Photo credit: Bolsa Mexicana de Valores by mykewithwai

Mexico’s Instituto Nacional de Estadística y Geografía (INEGI), translated as the National Institute of Statistics and Geography, has recently stated to the public that the country’s economy, due to a rise in agricultural sector activity, grew by 3.9 percent in 2012.

The growth in the economy corresponded to projections made by the Mexican government a year ago, and was roughly the same as the growth the country experienced in 2011.  INEGI stated that part of the growth was fueled by agricultural activity, which grew 7.2 percent in 2012’s last quarter.  A higher production of corn, beans, sugarcane and wheat was responsible for the sector’s growth.

In a move to promote higher rates of growth and to attract investment in high-tech industries, the new Federal Government under President Enrique Peña Nieto is working to pass reforms in the energy and telecommunications sectors.   The objective is to increase the rates of formal employment in the country where unemployment and underemployment can be problematic.

However, there are industries other than agriculture, which are contributing significantly to Mexico’s strengthening economy.  The first industry is that of automotive manufacturing, with the Volkswagen plant in Puebla alone employing over 18,000 and producing approximately 2,500 vehicles per day mainly for export.  Other international auto companies with plants in Mexico include Nissan and Lexus.

The electronics industry is another area where strong growth has been seen and is expected to continue.  Mexico is the sixth largest producer of electronics after China, the United States, Japan, South Korea and Taiwan.  Electronics currently are responsible for 30% of the country’s exports.

Mexico’s highly skilled workforce is also contributing to the country’s economic growth; foreign companies who may have at first gone to China or India due to the low wages there are choosing to invest in Mexico as the workers are solidly educated and are also capable of innovation.   Automotive companies base their research and development headquarters in Mexico, and companies in the aerospace industry are also establishing manufacturing plants in order to access the highly skilled Mexican workforce.  According to the WTO and the OECD, the Mexican workforce is the hardest working in the world when it comes to hours worked per year and profitably in terms of man-hour.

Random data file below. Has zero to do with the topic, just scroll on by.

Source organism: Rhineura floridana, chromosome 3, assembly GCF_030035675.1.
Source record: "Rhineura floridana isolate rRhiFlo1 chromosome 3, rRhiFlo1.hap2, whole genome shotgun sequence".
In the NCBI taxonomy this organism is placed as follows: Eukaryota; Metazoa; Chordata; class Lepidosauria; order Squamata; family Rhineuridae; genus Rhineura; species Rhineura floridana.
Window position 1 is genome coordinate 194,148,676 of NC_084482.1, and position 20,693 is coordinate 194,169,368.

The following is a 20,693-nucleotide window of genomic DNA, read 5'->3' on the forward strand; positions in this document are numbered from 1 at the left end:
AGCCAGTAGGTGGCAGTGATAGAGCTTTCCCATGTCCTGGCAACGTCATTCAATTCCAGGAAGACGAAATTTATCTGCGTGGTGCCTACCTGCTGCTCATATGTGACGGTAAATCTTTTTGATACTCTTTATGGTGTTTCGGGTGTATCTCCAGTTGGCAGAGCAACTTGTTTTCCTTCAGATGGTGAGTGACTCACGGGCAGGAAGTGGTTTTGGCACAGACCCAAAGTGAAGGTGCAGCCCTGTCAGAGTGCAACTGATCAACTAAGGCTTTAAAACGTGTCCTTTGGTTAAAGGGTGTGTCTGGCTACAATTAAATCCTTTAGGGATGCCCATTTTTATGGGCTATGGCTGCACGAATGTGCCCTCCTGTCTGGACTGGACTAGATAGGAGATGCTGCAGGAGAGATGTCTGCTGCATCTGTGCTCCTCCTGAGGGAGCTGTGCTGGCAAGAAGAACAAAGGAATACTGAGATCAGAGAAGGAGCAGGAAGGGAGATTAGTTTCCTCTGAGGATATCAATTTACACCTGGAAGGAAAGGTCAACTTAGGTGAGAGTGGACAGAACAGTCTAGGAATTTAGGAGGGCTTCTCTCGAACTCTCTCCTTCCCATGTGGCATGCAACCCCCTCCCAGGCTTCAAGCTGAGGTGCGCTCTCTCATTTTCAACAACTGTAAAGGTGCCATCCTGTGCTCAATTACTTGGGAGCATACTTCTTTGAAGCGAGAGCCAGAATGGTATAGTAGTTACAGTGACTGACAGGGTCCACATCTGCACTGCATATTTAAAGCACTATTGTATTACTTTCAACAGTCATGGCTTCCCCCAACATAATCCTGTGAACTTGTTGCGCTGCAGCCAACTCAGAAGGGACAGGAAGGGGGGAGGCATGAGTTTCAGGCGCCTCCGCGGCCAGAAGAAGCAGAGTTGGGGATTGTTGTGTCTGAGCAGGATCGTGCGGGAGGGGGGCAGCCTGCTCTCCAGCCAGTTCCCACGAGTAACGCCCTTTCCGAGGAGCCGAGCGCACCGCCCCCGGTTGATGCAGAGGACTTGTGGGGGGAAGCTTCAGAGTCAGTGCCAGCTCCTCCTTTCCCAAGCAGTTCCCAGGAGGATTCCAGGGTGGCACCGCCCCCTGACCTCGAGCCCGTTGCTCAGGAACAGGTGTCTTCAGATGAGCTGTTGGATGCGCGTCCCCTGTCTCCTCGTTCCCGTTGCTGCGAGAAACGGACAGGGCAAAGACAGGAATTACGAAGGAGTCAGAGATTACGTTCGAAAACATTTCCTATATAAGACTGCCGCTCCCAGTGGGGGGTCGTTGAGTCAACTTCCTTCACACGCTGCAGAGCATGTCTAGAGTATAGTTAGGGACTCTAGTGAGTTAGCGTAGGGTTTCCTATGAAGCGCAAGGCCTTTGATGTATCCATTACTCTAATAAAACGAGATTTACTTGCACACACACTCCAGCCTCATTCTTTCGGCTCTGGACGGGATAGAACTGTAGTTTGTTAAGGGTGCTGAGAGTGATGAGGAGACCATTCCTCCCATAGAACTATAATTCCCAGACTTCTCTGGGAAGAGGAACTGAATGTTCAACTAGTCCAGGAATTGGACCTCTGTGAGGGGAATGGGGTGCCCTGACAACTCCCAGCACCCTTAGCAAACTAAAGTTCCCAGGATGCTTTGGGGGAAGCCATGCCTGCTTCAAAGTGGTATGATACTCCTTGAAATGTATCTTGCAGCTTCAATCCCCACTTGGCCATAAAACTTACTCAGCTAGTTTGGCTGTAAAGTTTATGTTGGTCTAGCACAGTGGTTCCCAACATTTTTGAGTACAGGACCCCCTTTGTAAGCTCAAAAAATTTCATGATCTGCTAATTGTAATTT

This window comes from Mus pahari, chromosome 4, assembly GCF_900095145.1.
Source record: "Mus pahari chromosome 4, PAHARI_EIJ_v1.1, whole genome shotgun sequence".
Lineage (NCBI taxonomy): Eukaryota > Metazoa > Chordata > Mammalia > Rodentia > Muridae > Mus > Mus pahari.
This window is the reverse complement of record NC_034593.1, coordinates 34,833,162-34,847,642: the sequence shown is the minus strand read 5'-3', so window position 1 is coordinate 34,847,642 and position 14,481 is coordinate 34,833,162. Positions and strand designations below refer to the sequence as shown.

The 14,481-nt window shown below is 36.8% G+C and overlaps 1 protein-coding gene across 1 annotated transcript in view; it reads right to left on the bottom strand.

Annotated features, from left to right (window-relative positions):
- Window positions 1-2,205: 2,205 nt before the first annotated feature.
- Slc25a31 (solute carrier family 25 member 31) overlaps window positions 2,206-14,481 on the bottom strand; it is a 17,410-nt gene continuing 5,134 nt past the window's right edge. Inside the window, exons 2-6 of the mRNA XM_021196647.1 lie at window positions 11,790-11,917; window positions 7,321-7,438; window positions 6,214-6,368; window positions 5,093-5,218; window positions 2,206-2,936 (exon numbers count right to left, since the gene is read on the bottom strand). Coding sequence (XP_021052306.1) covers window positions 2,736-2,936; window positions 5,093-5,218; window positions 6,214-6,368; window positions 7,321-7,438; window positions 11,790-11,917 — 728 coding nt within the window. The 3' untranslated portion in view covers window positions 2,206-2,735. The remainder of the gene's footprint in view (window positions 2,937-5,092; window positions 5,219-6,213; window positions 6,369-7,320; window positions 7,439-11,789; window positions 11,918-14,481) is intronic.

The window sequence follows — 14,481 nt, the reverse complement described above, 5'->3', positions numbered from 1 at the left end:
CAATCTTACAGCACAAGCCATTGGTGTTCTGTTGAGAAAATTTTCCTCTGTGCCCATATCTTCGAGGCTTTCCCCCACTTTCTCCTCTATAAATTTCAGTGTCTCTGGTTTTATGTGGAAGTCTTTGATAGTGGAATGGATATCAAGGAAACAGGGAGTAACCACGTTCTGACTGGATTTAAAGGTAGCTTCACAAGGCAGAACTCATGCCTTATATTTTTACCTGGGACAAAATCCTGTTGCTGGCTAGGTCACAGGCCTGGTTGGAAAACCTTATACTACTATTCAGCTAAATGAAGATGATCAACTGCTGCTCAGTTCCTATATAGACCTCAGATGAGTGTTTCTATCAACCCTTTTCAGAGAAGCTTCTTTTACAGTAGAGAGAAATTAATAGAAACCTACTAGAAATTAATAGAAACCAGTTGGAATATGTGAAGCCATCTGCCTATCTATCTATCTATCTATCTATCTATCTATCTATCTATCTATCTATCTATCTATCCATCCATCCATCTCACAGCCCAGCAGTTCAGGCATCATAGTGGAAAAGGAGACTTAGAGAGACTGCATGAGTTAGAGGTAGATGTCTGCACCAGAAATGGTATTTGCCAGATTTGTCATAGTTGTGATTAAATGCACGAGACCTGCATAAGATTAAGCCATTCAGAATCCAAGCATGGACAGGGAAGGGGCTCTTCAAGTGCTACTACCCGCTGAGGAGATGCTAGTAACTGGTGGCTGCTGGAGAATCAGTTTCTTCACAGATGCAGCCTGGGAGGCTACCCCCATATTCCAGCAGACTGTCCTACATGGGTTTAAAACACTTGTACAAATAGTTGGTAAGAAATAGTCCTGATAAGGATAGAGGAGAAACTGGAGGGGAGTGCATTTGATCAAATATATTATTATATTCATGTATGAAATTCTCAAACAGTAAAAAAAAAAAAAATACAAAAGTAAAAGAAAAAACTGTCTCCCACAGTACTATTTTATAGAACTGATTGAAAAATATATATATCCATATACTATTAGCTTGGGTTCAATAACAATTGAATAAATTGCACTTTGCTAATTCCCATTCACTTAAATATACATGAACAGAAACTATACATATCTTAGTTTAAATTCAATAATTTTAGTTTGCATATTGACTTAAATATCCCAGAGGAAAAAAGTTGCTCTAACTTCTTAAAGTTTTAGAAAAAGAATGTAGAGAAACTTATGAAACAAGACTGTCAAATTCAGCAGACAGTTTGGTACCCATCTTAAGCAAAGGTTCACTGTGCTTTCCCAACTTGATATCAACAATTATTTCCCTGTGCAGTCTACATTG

Mexico’s economy is growing while others might not be doing as well for several different reasons.  Along with the skilled labor force, Mexico enjoys a good location for companies that want to export. Due to the high cost of fuel, a company that might have thought of locating to Asia may very well find that manufacturing in Mexico will produce big savings on transportation costs. From Mexico, both North and South American markets are easily accessed.

Finally, a significant factor in Mexico’s economic growth is the fact that it has 12 free trade agreements with 44 countries, including Japan, the United States and Canada (NAFTA), and the European Union among others.   Mexico has also shown interest in MERCOSUR and negotiations for free trade agreements are currently underway with South Korea, Peru, and Singapore.  The present government is also hoping to arrange a free trade agreement with Australia.

Opportunities for investors exist in Mexico; lower wages, a highly skilled workforce, and business-friendly free trade agreements will most likely ensure that the country’s economy will continue to expand.

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